I continue to reject the premise that since there could be possible abuses that might not be handled by the rule or might not be caught, that we must allow all possible abuses. I don't leave my doors unlocked because a burglar might break the window.

Comment Re:It's dead either way, why not try this? (Score 0) 371

But that's a bizarre argument. Many uses other than encryption might also do this (lets say, hypothetically, that it was indeed a Public Radio Entropy Source)

So, we're going to take an empty channel, filled with random noise, and replace it with a transmission filled with random noise! Which will be less random than what we started with.

I'm not impressed yet :-)

Go on believing that steganography can't be detected. I'd rather be able to watch you, if necessary, than not.

Comment Re:It's dead either way, why not try this? (Score 1) 371

To say that you're not using real sources would be an understatement. The middle one is someone's entertaining list of things that they think will go extinct, offered more as comedy than anything else. The first is a 7-year-old interview with someone in Quatar, which just got Ham Radio around then, who offers no sources to substantiate his statement. And you seem to be assuming that the retirees cited by ARRL will all die and not be replaced, and the emergency groups will find something else to do, which makes no sense. But you are also relying on ARRL which has not presented any substantive survey on this issue.

QRZ, unlike ARRL, operates an online callbook, and thus can actually count the number of hams in many nations. Their survey is here. You need something with at least that much data to be taken seriously.

Comment Re:It's dead either way, why not try this? (Score 1) 371

So, you're proposing that since we might not be able to detect steganography, that we allow all possible use of encryption. However, the first example would have to be well enough hidden that it would not make significant use of a scarce resource, and thus that resource would not be denied to others. The second example would potentially lock lots of people out of many frequencies that would be in exclusive use for private communications.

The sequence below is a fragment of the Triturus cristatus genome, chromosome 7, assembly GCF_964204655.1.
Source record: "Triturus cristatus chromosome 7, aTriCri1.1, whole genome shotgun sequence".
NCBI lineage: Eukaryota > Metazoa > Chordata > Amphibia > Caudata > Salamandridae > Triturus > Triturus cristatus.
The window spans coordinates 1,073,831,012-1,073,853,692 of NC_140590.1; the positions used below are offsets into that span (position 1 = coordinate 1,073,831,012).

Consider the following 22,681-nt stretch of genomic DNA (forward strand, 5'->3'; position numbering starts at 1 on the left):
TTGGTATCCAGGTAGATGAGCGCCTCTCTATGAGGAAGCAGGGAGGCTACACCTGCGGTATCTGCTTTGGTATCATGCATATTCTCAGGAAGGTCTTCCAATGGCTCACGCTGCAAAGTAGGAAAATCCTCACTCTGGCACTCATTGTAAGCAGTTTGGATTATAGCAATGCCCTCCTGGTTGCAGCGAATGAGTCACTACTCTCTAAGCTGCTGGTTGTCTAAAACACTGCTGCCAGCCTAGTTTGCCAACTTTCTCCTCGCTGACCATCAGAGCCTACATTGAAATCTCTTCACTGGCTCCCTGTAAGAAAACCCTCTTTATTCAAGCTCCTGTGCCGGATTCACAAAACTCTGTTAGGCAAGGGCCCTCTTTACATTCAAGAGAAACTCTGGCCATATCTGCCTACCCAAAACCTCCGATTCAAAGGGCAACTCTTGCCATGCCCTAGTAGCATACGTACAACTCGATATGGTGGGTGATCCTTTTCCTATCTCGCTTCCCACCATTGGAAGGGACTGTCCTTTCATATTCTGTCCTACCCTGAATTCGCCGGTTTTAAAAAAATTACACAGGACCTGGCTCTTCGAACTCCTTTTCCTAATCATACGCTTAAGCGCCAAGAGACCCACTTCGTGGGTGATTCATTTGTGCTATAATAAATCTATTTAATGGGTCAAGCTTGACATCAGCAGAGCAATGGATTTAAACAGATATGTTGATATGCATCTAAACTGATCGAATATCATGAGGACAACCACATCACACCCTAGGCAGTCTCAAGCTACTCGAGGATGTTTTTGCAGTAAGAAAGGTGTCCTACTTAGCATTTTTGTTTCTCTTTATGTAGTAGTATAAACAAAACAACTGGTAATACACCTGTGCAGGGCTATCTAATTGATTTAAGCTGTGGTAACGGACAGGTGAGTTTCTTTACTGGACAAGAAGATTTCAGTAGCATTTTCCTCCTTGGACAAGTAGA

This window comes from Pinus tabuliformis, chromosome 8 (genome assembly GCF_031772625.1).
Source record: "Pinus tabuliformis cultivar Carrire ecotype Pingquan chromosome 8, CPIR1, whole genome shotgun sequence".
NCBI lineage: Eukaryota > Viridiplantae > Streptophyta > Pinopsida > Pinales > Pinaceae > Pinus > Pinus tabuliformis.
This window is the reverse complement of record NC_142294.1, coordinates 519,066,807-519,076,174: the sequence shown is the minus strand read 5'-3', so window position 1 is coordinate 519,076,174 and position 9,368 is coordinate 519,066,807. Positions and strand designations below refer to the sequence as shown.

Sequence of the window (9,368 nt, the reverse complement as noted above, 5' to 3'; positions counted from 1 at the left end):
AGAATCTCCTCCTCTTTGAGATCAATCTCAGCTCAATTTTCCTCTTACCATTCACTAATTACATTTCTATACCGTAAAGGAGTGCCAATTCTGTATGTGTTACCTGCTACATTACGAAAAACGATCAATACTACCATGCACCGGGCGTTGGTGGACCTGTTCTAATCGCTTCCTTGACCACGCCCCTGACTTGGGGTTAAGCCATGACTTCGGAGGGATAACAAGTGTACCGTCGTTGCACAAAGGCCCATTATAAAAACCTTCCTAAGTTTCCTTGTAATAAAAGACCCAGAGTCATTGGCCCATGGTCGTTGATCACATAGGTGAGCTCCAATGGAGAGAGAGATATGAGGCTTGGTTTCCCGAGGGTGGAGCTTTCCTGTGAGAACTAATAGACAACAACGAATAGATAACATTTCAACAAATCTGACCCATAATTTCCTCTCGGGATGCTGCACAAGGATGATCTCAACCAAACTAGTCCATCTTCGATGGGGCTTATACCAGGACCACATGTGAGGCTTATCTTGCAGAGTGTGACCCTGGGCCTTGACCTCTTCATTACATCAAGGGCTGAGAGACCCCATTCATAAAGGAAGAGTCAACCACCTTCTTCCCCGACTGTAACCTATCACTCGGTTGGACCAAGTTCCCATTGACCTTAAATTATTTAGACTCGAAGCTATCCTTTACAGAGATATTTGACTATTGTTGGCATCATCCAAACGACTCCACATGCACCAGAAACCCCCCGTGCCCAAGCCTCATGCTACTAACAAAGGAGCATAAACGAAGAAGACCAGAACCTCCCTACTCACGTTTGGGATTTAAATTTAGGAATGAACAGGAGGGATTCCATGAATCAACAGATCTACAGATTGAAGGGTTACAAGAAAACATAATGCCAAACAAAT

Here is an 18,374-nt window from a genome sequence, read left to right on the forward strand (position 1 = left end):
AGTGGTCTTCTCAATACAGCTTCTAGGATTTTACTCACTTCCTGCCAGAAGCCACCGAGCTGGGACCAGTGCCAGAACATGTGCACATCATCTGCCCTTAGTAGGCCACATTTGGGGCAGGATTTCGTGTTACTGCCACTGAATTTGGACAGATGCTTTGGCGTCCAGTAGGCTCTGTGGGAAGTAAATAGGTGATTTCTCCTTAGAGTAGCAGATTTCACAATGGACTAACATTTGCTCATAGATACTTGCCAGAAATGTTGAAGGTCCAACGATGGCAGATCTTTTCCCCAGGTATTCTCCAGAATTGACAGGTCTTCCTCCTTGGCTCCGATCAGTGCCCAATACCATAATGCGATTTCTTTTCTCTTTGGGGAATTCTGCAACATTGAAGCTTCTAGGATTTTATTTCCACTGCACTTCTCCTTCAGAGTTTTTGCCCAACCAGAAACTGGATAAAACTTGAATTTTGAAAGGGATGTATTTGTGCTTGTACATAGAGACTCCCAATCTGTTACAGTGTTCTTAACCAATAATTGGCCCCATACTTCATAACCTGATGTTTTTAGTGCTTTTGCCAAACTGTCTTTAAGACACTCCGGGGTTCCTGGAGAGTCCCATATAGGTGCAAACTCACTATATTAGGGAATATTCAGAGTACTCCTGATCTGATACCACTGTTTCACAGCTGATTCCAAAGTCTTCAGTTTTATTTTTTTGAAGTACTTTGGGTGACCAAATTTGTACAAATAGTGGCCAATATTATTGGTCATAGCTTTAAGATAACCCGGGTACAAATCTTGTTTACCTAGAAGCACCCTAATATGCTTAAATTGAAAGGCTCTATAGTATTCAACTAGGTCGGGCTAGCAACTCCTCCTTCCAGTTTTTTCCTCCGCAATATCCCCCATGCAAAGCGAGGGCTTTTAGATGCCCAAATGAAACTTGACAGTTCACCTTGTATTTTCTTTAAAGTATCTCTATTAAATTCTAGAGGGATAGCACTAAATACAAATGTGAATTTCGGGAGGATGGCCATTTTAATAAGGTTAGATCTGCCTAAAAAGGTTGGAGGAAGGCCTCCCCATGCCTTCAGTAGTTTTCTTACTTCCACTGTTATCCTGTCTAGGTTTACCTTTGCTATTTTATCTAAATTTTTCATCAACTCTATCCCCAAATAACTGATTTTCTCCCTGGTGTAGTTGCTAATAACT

Also, don't assume that we can not detect steganography and intruders in general. There is a very active community that does just that.

Comment Re:FCC is not considering anything. (Score 1) 371

he petitioner is not asking for encryption to be allowed for all traffic on all ham bands, as you have suggested at your site

With good governance, it would go that way. With bad governance, any abuser will be able to claim that they were performing a test or drill of emergency communications, and we will have no way to prove otherwise.

Since the petitioner was completely unaware of HSMM-MESH until yesterday, he didn't consider all of the possible abuses, and did not propose any governance means to deal with them.

Comment Re:It's dead either way, why not try this? (Score 1) 371

Your first example would not have violated any rules, although the other operator might have died of boredom and, if deliberate, that would be murder :-) . Your second example would have if it were an encrypted message rather than just rubbing your fingers over the top row of the keyboard.

Unfortunately I think you would have to learn a bit more about the issue before you are able to mount a cogent objection.